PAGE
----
Radiation from CT scans might cause 2% of future cancers.
An estimated 72 million computed tomography (CT) scans were performed in the U.S. in 2007. Two research groups assessed radiation dose from CT scans and future cancer risk.
Smith-Bindman and colleagues studied CT scans performed at four hospitals (private and public, large and small) in San Francisco in 2008. For each of 11 types of CT studies, the researchers estimated the effective dose of radiation, which takes into account "the amount of radiation to the exposed organs and each organ's sensitivity to developing cancer from radiation exposure."
The effective dose varied widely both within and between institutions for each type of CT study. The median effective dose was 2 millisieverts (mSv) for a noncontrast head CT scan and 31 mSv for an abdomen-pelvis study. For comparison, the effective dose is 0.065 mSv from posteroanterior and lateral chest radiography and 0.42 mSv from conventional mammography.
The authors estimated that a coronary angiogram delivers radiation to the breast equivalent to 15 mammograms and to the lung equivalent to 711 chest x-rays. The lag time between exposure and cancer development makes exposure potentially riskier for younger than older patients; the authors estimated that 1 in every 270 women who undergo coronary CT angiography at age 40 will develop cancer.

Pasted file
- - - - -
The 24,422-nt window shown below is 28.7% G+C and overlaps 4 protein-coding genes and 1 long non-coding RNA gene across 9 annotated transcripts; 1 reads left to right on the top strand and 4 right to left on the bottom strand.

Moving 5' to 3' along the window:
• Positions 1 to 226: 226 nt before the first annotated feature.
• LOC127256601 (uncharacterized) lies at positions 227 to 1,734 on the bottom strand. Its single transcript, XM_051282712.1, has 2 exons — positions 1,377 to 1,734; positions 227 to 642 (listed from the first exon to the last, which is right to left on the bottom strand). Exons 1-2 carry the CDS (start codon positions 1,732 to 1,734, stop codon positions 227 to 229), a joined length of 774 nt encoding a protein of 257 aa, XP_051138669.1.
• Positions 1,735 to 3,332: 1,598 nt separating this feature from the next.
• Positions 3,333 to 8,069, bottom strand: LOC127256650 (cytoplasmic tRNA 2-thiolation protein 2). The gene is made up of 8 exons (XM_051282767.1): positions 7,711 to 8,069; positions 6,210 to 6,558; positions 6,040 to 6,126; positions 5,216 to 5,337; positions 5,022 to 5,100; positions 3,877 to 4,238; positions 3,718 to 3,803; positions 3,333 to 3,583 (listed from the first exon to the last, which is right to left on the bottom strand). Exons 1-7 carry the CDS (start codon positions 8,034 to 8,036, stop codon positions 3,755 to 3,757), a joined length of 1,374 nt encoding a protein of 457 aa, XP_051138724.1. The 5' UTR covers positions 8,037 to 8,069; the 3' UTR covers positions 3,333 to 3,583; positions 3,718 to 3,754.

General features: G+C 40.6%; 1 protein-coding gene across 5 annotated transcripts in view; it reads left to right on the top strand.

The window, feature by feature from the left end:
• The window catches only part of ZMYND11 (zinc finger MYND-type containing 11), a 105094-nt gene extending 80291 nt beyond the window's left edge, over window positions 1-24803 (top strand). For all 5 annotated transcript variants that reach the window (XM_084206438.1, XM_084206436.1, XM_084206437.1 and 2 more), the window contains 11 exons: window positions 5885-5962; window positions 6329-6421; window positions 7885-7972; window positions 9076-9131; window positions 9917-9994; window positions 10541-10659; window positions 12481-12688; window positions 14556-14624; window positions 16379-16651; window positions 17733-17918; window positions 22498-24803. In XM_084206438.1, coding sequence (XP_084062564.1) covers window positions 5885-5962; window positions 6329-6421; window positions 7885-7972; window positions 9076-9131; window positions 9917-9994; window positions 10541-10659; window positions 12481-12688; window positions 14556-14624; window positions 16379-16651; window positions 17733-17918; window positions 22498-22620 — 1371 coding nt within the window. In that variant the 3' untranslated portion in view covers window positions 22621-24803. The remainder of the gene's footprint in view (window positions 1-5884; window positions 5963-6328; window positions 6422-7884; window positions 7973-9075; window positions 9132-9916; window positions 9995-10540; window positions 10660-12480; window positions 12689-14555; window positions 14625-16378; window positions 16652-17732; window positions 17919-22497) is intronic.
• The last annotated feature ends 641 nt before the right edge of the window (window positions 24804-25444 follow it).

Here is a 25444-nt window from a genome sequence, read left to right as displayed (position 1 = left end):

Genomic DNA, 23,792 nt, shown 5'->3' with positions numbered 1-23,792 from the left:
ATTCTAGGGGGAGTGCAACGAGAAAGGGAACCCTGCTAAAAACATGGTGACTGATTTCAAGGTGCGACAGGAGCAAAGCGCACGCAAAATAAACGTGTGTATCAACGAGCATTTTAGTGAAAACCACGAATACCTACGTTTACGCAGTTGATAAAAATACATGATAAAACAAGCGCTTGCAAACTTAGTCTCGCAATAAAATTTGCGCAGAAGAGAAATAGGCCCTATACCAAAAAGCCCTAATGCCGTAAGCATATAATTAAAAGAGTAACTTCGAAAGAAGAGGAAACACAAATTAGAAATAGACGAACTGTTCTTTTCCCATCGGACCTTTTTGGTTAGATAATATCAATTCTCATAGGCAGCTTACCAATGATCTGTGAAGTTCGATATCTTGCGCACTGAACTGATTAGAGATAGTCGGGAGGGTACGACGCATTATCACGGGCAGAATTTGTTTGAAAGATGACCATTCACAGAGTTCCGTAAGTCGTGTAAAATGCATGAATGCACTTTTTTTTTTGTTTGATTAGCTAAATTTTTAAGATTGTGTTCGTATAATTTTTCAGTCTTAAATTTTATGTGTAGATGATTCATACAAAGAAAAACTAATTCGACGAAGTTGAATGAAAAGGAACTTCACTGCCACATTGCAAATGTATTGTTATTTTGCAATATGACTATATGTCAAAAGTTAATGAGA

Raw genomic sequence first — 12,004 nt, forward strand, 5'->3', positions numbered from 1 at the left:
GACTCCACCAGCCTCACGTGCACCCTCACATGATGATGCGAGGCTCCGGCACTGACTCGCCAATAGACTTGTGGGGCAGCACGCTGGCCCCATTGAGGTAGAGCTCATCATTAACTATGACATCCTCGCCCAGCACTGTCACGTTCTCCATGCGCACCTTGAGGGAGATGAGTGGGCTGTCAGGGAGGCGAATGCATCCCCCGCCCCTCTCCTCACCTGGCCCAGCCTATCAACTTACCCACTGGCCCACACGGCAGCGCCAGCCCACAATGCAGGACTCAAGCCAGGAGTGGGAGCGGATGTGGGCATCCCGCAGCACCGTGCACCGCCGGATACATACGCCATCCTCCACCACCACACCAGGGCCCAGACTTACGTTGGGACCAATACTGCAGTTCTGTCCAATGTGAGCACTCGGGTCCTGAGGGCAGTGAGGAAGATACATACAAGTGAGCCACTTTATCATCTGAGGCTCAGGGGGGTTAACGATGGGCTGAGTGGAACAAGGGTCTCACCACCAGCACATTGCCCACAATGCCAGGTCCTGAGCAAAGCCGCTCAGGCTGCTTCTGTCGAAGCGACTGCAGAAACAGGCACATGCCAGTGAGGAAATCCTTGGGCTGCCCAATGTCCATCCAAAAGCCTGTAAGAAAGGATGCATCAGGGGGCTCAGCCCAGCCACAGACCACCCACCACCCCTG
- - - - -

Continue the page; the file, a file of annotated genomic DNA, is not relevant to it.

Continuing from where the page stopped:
Berrington de Gonzalez and colleagues used a national database to estimate age-specific cancer risks from CT studies performed in the U.S. in 2007. CT scans performed during the last 5 years of life or after a diagnosis of cancer were excluded from the analysis. Thirty percent of CT scans were performed on patients aged 35 to 54. The authors predict that 2% (29,000) of future cancers will be caused by CT scans performed in 2007, and they estimate a cancer mortality rate of 50%.
An editorialist terms these numbers "eye opening" and calls for dose standardization, patient education, and test ordering guidelines. A recent government report shows an eightfold difference in test ordering across states, with no detectable mortality benefit from higher rates of testing. One approach to limiting radiation exposure is to display patients' historical cumulative radiation dose in electronic order entry systems. It is time for someone to shout "stop."
J. Stephen Bohan, MD, MS, FACP, FACEP
Published in Journal Watch Emergency Medicine January 22, 2010
Citation(s): Smith-Bindman R et al. Radiation dose associated with common computed tomography examinations and the associated lifetime attributable risk of cancer. Arch Intern Med 2009 Dec 14/28; 169:2078.